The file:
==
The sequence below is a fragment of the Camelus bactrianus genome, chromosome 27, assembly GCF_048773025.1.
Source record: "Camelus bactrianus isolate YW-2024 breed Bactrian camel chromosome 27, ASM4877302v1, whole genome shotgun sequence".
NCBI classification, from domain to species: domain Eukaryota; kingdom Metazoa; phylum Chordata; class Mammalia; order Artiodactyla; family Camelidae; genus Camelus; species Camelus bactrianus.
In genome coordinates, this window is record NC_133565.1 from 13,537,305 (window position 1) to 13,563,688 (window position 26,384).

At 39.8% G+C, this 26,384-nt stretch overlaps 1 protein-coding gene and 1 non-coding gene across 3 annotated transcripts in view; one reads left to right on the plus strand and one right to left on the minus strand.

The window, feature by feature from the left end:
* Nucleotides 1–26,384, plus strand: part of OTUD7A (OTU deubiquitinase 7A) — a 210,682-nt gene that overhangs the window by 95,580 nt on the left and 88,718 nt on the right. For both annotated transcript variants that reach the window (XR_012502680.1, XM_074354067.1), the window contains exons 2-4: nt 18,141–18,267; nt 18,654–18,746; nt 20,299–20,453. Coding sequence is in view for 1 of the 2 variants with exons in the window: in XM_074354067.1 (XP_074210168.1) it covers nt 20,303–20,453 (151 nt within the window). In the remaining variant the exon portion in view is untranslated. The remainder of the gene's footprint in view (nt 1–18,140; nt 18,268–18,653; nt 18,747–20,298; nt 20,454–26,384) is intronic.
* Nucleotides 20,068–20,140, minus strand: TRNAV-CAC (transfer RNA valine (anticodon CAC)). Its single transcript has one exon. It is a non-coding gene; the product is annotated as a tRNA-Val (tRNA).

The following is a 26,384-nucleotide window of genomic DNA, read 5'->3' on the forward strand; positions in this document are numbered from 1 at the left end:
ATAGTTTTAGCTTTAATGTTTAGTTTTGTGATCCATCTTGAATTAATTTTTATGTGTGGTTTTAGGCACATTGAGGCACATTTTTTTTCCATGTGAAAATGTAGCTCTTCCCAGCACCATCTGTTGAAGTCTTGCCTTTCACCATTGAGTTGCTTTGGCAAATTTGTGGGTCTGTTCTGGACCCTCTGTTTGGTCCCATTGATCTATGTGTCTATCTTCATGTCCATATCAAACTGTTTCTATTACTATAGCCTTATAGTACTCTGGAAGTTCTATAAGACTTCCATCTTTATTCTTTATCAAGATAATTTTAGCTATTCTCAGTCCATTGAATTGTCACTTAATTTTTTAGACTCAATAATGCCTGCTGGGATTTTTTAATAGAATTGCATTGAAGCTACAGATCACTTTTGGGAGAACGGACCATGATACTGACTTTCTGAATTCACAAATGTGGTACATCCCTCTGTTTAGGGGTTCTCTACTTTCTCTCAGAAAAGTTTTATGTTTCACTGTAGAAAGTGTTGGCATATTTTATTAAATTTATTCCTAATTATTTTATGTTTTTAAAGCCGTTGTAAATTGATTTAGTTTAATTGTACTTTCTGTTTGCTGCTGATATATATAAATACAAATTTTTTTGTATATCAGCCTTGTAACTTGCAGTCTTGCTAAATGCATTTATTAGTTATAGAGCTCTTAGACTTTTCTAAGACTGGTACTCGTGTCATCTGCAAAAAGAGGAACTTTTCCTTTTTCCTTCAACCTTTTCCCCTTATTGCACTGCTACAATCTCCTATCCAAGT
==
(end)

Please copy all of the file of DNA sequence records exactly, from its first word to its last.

The sequence below is a fragment of the Camelus bactrianus genome, chromosome 27, assembly GCF_048773025.1.
Source record: "Camelus bactrianus isolate YW-2024 breed Bactrian camel chromosome 27, ASM4877302v1, whole genome shotgun sequence".
NCBI classification, from domain to species: domain Eukaryota; kingdom Metazoa; phylum Chordata; class Mammalia; order Artiodactyla; family Camelidae; genus Camelus; species Camelus bactrianus.
In genome coordinates, this window is record NC_133565.1 from 13,537,305 (window position 1) to 13,563,688 (window position 26,384).

At 39.8% G+C, this 26,384-nt stretch overlaps 1 protein-coding gene and 1 non-coding gene across 3 annotated transcripts in view; one reads left to right on the plus strand and one right to left on the minus strand.

The window, feature by feature from the left end:
* Nucleotides 1–26,384, plus strand: part of OTUD7A (OTU deubiquitinase 7A) — a 210,682-nt gene that overhangs the window by 95,580 nt on the left and 88,718 nt on the right. For both annotated transcript variants that reach the window (XR_012502680.1, XM_074354067.1), the window contains exons 2-4: nt 18,141–18,267; nt 18,654–18,746; nt 20,299–20,453. Coding sequence is in view for 1 of the 2 variants with exons in the window: in XM_074354067.1 (XP_074210168.1) it covers nt 20,303–20,453 (151 nt within the window). In the remaining variant the exon portion in view is untranslated. The remainder of the gene's footprint in view (nt 1–18,140; nt 18,268–18,653; nt 18,747–20,298; nt 20,454–26,384) is intronic.
* Nucleotides 20,068–20,140, minus strand: TRNAV-CAC (transfer RNA valine (anticodon CAC)). Its single transcript has one exon. It is a non-coding gene; the product is annotated as a tRNA-Val (tRNA).

The following is a 26,384-nucleotide window of genomic DNA, read 5'->3' on the forward strand; positions in this document are numbered from 1 at the left end:
ATAGTTTTAGCTTTAATGTTTAGTTTTGTGATCCATCTTGAATTAATTTTTATGTGTGGTTTTAGGCACATTGAGGCACATTTTTTTTCCATGTGAAAATGTAGCTCTTCCCAGCACCATCTGTTGAAGTCTTGCCTTTCACCATTGAGTTGCTTTGGCAAATTTGTGGGTCTGTTCTGGACCCTCTGTTTGGTCCCATTGATCTATGTGTCTATCTTCATGTCCATATCAAACTGTTTCTATTACTATAGCCTTATAGTACTCTGGAAGTTCTATAAGACTTCCATCTTTATTCTTTATCAAGATAATTTTAGCTATTCTCAGTCCATTGAATTGTCACTTAATTTTTTAGACTCAATAATGCCTGCTGGGATTTTTTAATAGAATTGCATTGAAGCTACAGATCACTTTTGGGAGAACGGACCATGATACTGACTTTCTGAATTCACAAATGTGGTACATCCCTCTGTTTAGGGGTTCTCTACTTTCTCTCAGAAAAGTTTTATGTTTCACTGTAGAAAGTGTTGGCATATTTTATTAAATTTATTCCTAATTATTTTATGTTTTTAAAGCCGTTGTAAATTGATTTAGTTTAATTGTACTTTCTGTTTGCTGCTGATATATATAAATACAAATTTTTTTGTATATCAGCCTTGTAACTTGCAGTCTTGCTAAATGCATTTATTAGTTATAGAGCTCTTAGACTTTTCTAAGACTGGTACTCGTGTCATCTGCAAAAAGAGGAACTTTTCCTTTTTCCTTCAACCTTTTCCCCTTATTGCACTGCTACAATCTCCTATCCAAGT